As the founder of PRIMUS Business Management, I have provided support to countless small businesses over the years. In all of my work, my goal has always been to empower entrepreneurs to see their businesses as the centers for economic growth in their communities. A successful local business can reduce poverty, change a neighborhood, and improve safety. Many entrepreneurs want to take the important steps necessary to change their communities, unfortunately, they’re not sure where to start. Developing a strong mentorship relationship like those I have with my clients can take your business from an idea to a thriving local establishment.
Creating a village of people around you that support your goals and dreams can be a game-changer. The sad fact is that your best friend might not be the person that can help elevate you to the next level. That’s fine, not everyone is cut from the same cloth. That said, if you want your dreams to come true you have to start creating a circle of people that want the same things as you. You can begin doing that by creating a strong relationship with a mentor that has already accomplished the goals you’re striving towards. The key to getting the most out of your relationship with a mentor is to be intentional with how you interact with your mentor. Being clear on what you want and need from your mentor will help you create a relationship that will take you beyond your greatest expectations.
Here are Four Ways to Find A Mentor and Grow Your Business
Reach Out to Your Community
It’s easy to think that you have to reach up to find a mentor. You might think that you have to find someone who is famous or wealthy, someone who has reached the top of the ladder. Truth is, you’d be surprised what you’d find if you reached across. There are people standing right next to you with the same goals and aspirations as you. Reach out to business owners in your community. Find out who the leading nonprofits are in your area and set up a meeting with the people who have founded them. Is there a local restaurant you’ve been patronizing for a while, ask to talk to the owner. Head to the social media world and ask if any of you followers are entrepreneurs. You might find out the people you’ve known forever have a great deal of insight to offer. Finding a mentor in or close to the circles you already frequent will help you build the community together and allows for a level of familiarity you won’t find anywhere else.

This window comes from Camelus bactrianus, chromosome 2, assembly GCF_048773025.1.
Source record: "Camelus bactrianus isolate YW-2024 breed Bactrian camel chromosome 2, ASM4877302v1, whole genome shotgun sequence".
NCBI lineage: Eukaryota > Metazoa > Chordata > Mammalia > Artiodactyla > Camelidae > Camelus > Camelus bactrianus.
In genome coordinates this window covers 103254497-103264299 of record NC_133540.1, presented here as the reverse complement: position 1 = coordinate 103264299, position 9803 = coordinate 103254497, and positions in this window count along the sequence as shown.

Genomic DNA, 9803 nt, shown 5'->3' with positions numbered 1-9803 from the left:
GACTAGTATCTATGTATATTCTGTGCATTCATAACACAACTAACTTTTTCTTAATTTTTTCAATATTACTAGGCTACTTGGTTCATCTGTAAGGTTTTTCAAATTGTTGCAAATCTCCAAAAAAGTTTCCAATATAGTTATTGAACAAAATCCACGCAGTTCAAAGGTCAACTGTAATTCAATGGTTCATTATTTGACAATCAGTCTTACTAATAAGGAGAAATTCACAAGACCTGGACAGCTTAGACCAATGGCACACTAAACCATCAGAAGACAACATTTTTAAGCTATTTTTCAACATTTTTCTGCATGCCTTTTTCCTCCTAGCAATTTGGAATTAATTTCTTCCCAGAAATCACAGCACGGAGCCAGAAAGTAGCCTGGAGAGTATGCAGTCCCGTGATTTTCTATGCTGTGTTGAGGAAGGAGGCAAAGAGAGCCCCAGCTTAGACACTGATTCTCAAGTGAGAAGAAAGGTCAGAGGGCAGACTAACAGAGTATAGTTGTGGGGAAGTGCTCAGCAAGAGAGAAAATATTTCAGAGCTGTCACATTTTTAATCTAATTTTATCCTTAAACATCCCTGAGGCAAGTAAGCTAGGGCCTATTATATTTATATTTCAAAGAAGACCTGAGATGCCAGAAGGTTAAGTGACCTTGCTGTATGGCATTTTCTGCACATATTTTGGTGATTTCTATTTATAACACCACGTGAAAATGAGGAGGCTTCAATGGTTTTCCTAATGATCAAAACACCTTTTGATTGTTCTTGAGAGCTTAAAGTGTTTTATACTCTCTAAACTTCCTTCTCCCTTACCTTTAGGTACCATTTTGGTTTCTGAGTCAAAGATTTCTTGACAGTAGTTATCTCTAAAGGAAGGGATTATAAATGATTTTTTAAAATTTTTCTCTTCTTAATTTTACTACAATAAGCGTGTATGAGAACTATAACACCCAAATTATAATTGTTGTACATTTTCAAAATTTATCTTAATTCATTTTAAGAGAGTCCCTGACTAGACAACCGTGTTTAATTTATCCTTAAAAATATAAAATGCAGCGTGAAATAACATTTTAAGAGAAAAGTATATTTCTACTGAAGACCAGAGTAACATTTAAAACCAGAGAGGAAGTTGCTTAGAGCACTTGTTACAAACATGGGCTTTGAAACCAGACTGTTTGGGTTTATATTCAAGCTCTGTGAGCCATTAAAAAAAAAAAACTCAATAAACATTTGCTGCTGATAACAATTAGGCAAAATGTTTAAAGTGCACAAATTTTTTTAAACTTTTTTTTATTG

Set a Date
Once you’ve found your mentor set a time to meet. Pick a day and time of the week that is normally available to you. This way you have the ability to create a consistent meeting time should things go well. Choose a quiet cafe or library that you can meet at weekly. Creating a routine around mentorship will hold you accountable to your goals and allow you to grow from each meeting. You may choose to meet once a week, once a month or quarterly. Do what works for you and your mentor and stick to it. Having consistent meetings with your mentor will allow you to develop a rapport with each other and hopefully create a mutually beneficial relationship.
Like you, your mentor is busy. Come into each meeting with specific questions. Knowing what you want from the meeting will help you get the most out of your time together. Take a look at your work and see what areas you need guidance in. Where are you lost? Maybe you need help finalizing your mission statement or business plan. Take an hour to research the area you need help in and then write down the questions that you still have after doing your research. Don’t come into your meetings with questions you can find the answers to on google: it’s a disservice to you, your mentor, and it’s a waste of time. Instead of asking how to write a business plan maybe you craft your question around developing a plan that serves the community that you both are from. Think long and hard about what it is you want that you can only get from your mentor.
Now that you’ve created a routine and have strong, intentional questions; now it’s time to set actionable goals. You may come up with your goals before the meeting and work to achieve them while working with your mentor or you can come up with them together. Do what works best for you. Picking a goal for every meeting will allow you to chart your progress and tailor each meeting towards the areas where you still need improvement. Having a list of goals will also help you remain accountable for your own growth in between meetings with your mentor.
Being an entrepreneur may feel like a lonely journey but, there are people out there who want to support you. Learn how to find them and lean on them. You never know who might help you find your true potential. It only takes one incredible relationship to catapult you into the life you never knew you deserved.
If you’re looking for a place to start, connect with us at BCDAlliance. Our goal is to build a black economy that connects business owners with like minded people that want to learn and grow.
Janneh K. Wright